1700 in literature
This article presents lists of the literary events and publications in 1700.
- Early March - William Congreve's comedy The Way of the World is first performed at the New Theatre, Lincoln's Inn Fields in London.
- May 5 – Within a few days of John Dryden's death (May 1), his last written work, The Secular Masque, is performed as part of Vanbrugh's version of The Pilgrim.
- Richard Bentley becomes Master of Trinity College, Cambridge.
- Aphra Behn (posthumously) – Histories, Novels, and Translations (fiction and nonfiction)
- Thomas Brown – Amusements Serious and Comical
- Gatien de Courtilz de Sandras – Mémoires de Monsieur d'Artagnan
- Peter Anthony Motteux, editor – The History of the Renown'd Don-Quixote de la Mancha, translated by several hands, Volume 1 (Volumes 2–4 published in 1712 in the third edition)
- Anonymous – Caledonia, or the Pedlar Turned Merchant
- Abel Boyer – Achilles; or, Iphigenia in Aulis: a tragedy
- William Burnaby – The Reformed Wife
- Susannah Centlivre – The Perjur'd Husband; or, The Adventures of Venice: A tragedy
- Colley Cibber – The Tragical History of King Richard III
- William Congreve – The Way of the World, a comedy performed in March
- John Dennis – Iphigenia: A tragedy, performed in December 1699
- George Farquhar – The Constant Couple
- Charles Gildon – Measure for Measure
- Charles Hopkins – Friendship Improv'd; or, The Female Warriour: A tragedy, performed November 7, 1699
- Francis Manning – The Generous Choice
- John Oldmixon – The Grove, or Love's Paradise published ("semi-opera", music by Henry Purcell)
- William Philips – St. Stephen's Green
- Mary Pix – The Beau Defeated
- Nicholas Rowe – The Ambitious Stepmother
- Thomas Southerne – The Fate of Capua: A tragedy, performed about April
- John Vanbrugh – The Pilgrim: A comedy, anonymous; performed in April
See 1700 in poetry
- Richard Blackmore – A Satyr Against Wit
- Thomas Brown – A Description of Mr. Dryden's Funeral, verse
- Samuel Cobb – Poetae Britannici
- Daniel Defoe – The Pacificator
- Sor Juana Inés de la Cruz – Fama y obras póstumas del Fénix de México
- William King – The Transactioneer With Some of his Philosophical Fancies (satire of Philosophical Transactions)
- John Pomfret – Reason
- John Tutchin – The Foreigners, published anonymously (verse satire on William III's Dutch ministers; Daniel Defoe replied in The True-Born Englishman in 1701))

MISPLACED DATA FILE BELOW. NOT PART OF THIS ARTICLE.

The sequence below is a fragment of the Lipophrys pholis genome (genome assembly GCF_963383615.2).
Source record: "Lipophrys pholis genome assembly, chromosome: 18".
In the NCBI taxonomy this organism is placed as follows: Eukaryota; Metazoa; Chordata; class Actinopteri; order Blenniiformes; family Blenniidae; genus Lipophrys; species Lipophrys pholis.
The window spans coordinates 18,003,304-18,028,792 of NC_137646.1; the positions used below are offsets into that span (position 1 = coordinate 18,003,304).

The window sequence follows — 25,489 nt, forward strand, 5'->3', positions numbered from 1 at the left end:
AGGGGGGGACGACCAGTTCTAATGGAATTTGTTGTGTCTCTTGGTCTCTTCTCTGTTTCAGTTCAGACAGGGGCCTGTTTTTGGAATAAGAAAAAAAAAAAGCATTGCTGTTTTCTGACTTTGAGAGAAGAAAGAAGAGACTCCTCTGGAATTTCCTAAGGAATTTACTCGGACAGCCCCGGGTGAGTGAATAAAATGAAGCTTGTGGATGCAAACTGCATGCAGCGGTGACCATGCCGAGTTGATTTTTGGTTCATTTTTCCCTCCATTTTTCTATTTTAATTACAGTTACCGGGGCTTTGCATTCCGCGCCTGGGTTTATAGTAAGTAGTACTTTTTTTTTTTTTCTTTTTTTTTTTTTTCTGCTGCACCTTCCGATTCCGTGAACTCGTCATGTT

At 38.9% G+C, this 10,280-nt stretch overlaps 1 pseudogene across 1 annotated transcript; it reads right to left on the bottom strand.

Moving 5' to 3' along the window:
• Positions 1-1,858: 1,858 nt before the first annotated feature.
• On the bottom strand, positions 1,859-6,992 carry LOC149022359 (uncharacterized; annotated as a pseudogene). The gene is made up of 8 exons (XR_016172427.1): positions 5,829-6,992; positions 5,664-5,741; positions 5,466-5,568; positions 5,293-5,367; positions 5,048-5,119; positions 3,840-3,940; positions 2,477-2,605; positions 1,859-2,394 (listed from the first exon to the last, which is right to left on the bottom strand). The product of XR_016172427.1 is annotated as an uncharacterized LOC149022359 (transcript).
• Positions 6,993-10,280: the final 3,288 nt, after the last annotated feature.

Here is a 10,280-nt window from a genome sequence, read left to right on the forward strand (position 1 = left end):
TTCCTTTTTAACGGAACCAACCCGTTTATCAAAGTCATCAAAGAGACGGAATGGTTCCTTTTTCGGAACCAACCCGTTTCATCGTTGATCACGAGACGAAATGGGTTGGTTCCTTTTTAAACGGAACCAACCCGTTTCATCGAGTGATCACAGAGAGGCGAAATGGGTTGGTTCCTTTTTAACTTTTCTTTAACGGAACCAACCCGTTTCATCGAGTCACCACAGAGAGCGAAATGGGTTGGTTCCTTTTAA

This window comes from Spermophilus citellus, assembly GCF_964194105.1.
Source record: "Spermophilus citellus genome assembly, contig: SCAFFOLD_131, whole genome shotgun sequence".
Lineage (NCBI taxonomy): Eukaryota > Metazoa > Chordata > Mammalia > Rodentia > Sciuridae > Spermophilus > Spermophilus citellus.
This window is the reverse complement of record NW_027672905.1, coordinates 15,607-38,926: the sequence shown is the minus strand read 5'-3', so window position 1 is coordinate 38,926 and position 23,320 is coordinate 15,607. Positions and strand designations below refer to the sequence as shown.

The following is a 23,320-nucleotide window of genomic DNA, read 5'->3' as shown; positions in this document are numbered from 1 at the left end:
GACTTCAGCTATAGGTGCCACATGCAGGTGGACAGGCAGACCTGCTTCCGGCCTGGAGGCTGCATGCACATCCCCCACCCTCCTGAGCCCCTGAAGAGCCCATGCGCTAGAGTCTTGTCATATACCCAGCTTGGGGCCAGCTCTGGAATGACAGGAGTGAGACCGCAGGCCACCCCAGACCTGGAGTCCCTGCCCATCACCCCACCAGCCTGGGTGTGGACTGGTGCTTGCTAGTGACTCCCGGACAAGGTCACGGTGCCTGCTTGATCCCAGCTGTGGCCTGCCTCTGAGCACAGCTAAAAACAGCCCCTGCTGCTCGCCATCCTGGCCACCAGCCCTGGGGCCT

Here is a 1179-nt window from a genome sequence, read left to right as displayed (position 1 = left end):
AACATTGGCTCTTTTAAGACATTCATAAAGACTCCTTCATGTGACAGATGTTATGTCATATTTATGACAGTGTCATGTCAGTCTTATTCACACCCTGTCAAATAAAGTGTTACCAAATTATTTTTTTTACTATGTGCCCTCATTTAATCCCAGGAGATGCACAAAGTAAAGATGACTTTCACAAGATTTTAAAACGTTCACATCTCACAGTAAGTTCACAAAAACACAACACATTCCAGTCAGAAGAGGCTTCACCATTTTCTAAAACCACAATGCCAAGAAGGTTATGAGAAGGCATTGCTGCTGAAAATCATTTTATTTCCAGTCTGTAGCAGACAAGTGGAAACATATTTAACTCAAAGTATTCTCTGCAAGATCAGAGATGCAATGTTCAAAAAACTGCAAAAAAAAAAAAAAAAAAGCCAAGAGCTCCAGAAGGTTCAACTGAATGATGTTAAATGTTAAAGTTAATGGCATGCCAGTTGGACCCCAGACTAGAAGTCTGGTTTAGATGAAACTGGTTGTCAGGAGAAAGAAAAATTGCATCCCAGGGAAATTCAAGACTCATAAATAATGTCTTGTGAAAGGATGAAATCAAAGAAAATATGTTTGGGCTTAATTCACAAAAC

- Ned Ward – The Reformer
- Mary Astell – Some Reflections upon Marriage
- James Brome – Travels over England, Scotland, and Wales
- Jeremy Collier – A Second Defence of the Short View of the Profaneness and Immorality of the English Stage &c (See 1698 in literature)
- Eugenia (authorship unknown) – The Female Advocate: Or, a plea for the just liberty of the tender sex, and particularly of married women...
- Francis Moore – Vox Stellarum: An almanac for 1701 (first in a series of yearly "almanacs" of astrology)
- Sir William Temple – Letters Written by Sir W. Temple, and Other Ministers of State, Both at Home and Abroad (putatively edited by Jonathan Swift)
- Ned Ward – A Step to the Bath: With a character of the place, published anonymously
- January 7 – Raffaello Fabretti, Italian antiquary (born 1618)
- March 14 – Henry Killigrew, English clergyman, poet and playwright (born 1613)
- May 12
- July – Thomas Creech, English translator (born 1659; suicide)
- August 6 – Johann Beer, Austrian author, court official and composer (born 1655; hunting accident)
- August 8 – Joseph Moxon, English mathematician and lexicographer (born 1627)
- August 22 – Carlos de Sigüenza y Góngora, Mexican priest, poet, geographer, and historian (born 1645)
- Unknown date – Charles Hopkins, Anglo-Irish poet and dramatist (born 1664)
- Williams, Hywel (2005). Cassell's Chronology of World History. London: Weidenfeld & Nicolson. p. 289. ISBN 0-304-35730-8.
- Hochman, Stanley. McGraw-Hill Encyclopedia of World Drama. 4. p. 542.
- Cox, Michael, ed. (2004). The Concise Oxford Chronology of English Literature. Oxford University Press. ISBN 0-19-860634-6.
- "Fama y obras posthumas del Fenix de Mexico, decima musa, poetisa americana, sor Juana Ines de la Cruz". Biblioteca Virtual Miguel de Cervantes. Retrieved 3 March 2019.